My reporting screen, showing me the best times to post across all boards. If I want to, I can even see what the best time is to post in individual boards.
The other bonus material include a video explaining the Chain Search method for Group Boards, a Pinterest tracker spreadsheet demo and download. You don’t just get a walkthrough of BoardBooster with this course. You get a comprehensive strategy which allows you to use it well, not just use it.
I truly love this course and I’m so glad I got the opportunity to get my hands on it. It wasn’t a get-20k-visitors-now scheme, it didn’t make me huge empty promises. I’m not disappointed with my low visits so far. The ease of use and worry it’s taken off my mind is worth it. I always knew I had content that would do well on Pinterest, but I didn’t know how to automate and manage all the content I had. Now I have the tools I need to build the traffic I want. And not only do I have the tools, I have the course as a reference to help me navigate it well.
[vc_row][vc_column][vc_column_text]As a millennial, it’s hard for me to imagine a world without the Internet. While I remember a time before going on the computer was a daily thing for me, so much of Internet culture has been burned into my brain and now comes second nature. Sometimes I find it hard to imagine not knowing certain things. One of those things that friends and clients new to social media ask me a lot are “what are hashtags?” Because I know so well, it’s been hard for me to explain up until now.
From the beginnings of social media, I’d had a pretty thorough understanding of hashtags, what they are, what they’re for, and why they’re beneficial. So many people using them incorrectly has distorted people’s ability to understand their benefit. As a result, I see so many business owner friends posting on social media and not using hashtags, then wondering sadly why they aren’t generating more traffic to their posts.
So, here’s your crash course on hashtags. When to use them, how to make them, why they’re important, and more! I’ll explain hashtag use per social media platform a little later in order to make it a little easier.
First of all, what are hashtags?
The following are hashtags:
this is a #hashtag
With the three examples above, #1 is one hashtag. You’re hashtagging the word “hashtag”. For 2 and 3, they are the same hashtag – the phrase “this is a hashtag”. However, #3 has camel case (when each word is capitalized) to make it easier to read.
The following are not functional hashtags:
# this is a hashtag
this is a hashtag#
Notice the spaces and the placement of the hashtag. The hashtag symbol should be at the beginning and stuck to all the letters in the words you want included. As soon as there’s a space, the hashtag stops working.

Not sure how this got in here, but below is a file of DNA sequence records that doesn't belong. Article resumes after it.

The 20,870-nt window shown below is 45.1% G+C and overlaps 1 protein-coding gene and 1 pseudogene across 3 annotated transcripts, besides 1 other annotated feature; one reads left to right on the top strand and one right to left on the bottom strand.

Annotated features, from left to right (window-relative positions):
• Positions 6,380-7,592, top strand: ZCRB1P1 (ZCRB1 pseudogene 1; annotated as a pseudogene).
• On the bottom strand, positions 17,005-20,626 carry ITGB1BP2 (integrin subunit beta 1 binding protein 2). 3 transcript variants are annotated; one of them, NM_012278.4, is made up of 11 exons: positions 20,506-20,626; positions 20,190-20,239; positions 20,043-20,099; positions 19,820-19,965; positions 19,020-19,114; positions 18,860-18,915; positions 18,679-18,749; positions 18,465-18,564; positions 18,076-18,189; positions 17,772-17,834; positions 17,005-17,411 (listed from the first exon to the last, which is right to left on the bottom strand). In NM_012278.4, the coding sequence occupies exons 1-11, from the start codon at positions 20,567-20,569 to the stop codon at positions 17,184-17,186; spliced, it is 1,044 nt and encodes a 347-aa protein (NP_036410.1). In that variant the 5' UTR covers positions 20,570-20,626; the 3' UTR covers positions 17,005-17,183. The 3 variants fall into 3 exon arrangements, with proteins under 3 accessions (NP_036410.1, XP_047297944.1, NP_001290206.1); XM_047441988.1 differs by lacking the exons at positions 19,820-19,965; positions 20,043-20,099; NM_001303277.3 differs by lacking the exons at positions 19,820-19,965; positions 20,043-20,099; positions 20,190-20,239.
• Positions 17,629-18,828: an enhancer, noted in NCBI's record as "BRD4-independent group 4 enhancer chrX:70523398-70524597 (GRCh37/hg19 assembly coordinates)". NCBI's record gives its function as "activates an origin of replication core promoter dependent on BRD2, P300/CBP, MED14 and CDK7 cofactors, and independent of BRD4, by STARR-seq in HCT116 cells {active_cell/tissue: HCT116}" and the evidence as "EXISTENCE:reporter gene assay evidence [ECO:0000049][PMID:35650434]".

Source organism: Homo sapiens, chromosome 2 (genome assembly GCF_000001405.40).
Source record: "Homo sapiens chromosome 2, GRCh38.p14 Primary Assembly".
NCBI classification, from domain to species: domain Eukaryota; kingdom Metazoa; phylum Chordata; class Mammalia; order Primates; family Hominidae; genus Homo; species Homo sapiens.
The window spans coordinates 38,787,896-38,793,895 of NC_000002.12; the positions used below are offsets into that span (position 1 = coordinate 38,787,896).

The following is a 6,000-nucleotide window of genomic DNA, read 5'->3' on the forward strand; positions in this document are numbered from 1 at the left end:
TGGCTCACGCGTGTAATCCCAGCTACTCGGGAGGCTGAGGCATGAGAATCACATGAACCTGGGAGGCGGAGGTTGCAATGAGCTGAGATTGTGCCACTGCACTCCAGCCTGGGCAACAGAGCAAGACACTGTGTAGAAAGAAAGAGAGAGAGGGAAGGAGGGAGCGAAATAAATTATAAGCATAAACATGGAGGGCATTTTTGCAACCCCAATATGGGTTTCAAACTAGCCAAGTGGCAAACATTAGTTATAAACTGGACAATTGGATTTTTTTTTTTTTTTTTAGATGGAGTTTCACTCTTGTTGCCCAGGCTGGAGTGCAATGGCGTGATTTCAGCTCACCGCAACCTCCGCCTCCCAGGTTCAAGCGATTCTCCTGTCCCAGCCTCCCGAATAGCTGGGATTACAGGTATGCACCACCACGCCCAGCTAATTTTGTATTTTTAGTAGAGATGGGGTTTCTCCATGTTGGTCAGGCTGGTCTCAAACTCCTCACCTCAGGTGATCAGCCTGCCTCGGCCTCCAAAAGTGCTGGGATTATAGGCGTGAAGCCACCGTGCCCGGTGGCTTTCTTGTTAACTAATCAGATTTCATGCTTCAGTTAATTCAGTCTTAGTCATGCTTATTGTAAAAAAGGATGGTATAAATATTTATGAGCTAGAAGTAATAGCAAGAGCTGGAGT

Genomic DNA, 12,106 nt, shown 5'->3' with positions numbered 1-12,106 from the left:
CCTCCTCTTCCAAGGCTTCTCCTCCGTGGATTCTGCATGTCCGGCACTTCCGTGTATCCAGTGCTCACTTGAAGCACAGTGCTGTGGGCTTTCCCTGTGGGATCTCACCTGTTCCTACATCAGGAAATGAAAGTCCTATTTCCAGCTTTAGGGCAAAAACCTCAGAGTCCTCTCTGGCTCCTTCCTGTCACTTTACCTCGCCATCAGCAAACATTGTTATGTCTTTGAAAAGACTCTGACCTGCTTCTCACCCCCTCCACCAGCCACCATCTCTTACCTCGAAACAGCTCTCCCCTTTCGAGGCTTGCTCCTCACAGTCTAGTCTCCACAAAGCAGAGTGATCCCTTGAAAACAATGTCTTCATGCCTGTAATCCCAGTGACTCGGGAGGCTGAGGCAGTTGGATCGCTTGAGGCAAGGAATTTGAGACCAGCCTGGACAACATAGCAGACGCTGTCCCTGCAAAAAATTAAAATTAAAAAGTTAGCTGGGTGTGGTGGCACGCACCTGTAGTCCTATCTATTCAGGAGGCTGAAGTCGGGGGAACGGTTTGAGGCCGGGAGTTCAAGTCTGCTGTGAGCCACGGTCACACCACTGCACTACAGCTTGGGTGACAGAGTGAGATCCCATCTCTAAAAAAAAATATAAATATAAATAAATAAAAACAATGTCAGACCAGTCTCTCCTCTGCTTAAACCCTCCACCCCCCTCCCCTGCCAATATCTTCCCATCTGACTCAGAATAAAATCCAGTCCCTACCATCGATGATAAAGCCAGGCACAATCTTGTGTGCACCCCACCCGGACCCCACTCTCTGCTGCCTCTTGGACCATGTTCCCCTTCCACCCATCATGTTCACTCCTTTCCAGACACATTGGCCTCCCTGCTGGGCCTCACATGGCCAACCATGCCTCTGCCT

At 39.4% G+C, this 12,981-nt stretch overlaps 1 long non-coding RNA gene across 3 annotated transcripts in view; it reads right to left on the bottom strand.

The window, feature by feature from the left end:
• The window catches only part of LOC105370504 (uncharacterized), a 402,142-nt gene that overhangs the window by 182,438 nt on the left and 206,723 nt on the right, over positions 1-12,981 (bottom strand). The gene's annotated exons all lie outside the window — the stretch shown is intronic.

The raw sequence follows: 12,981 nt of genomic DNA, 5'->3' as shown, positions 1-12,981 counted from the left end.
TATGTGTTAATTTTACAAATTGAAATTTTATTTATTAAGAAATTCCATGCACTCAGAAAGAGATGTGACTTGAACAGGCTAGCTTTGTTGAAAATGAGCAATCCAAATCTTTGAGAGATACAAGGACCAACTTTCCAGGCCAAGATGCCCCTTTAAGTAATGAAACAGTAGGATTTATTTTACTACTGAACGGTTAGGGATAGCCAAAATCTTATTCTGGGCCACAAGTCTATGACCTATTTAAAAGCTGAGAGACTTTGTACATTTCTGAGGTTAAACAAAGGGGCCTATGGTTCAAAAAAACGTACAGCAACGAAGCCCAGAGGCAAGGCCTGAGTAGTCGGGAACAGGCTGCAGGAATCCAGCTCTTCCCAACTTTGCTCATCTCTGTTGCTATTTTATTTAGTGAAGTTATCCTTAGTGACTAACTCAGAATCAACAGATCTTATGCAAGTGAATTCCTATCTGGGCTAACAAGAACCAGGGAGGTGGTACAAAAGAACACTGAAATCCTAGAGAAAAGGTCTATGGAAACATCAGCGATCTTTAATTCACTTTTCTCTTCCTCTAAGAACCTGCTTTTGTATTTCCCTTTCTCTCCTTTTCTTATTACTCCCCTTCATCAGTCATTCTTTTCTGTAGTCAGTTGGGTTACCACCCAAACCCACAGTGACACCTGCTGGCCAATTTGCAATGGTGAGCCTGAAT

What do hashtags do?
A hashtag is a word or phrase that, by adding a hash symbol before it (#) you are categorizing that piece of content to be included in a list of other content that uses that same hashtag. Most social media platforms have a search bar you can use to search for a hashtagged word or phrase and find a ton of content about that topic. It’s a way of making sure your content is included in that particular conversation.
The three most important places to use hashtags will be Facebook, Instagram, and Twitter. Hashtags only just became usable on LinkedIn and, as of September 2016, are only available on mobile. They should be used the same way as Facebook. You can also use hashtags on Google+, but people don’t really use Google+ so I’m not going to waste my time, I’m just going to link you to this awesome little article in case you’re interested in learning more.
If you aren’t using hashtags on Facebook, it’s not a huge deal. They aren’t as popular and powerful here as they are on Twitter and Instagram. If your audience is socially savvy, you may want to use them just to be safe. However, if you’re targeting people who aren’t super familiar with them, it’s safe to skip them.
It’s been shown that on average on Facebook, the more hashtags you use, the lower your engagement rate. 1 or 2 is okay but any more than that may hurt you. For Facebook, the best time to use hashtags is for some kind of event.
Here’s an example. In 2015, I attended WordCamp Miami which is this awesome conference of people who love WordPress. They had a hashtag across all platforms – #wcmia2015. There is no process to “creating a hashtag” other than using it and asking other people to use it, too. When someone posted on Facebook using the hashtag, all the other attendees could see it by searching for the hashtag on Facebook. It was a great way to keep everyone conversing and a way for the organizers to make announcements that would reach everyone.
So, when should I use hashtags?: If you’re hosting an event or something you want to keep track of engagement for. Always remember to tell attendees to use your hashtag if they are sharing info on the event. This goes for every platform, but for Facebook, it’s the main way it would help you.
Here is where hashtagging gets serious. Even though Instagram is a highly visual platform, the hashtags are probably the most important part to getting engagement and building traffic to your profile. The hard thing about social media is that unless someone sees an ad you’ve launched or has a direct link to your profile, they may never see your posts. If you’re using hashtags, every search for those hashtags an opportunity for you to grow your audience.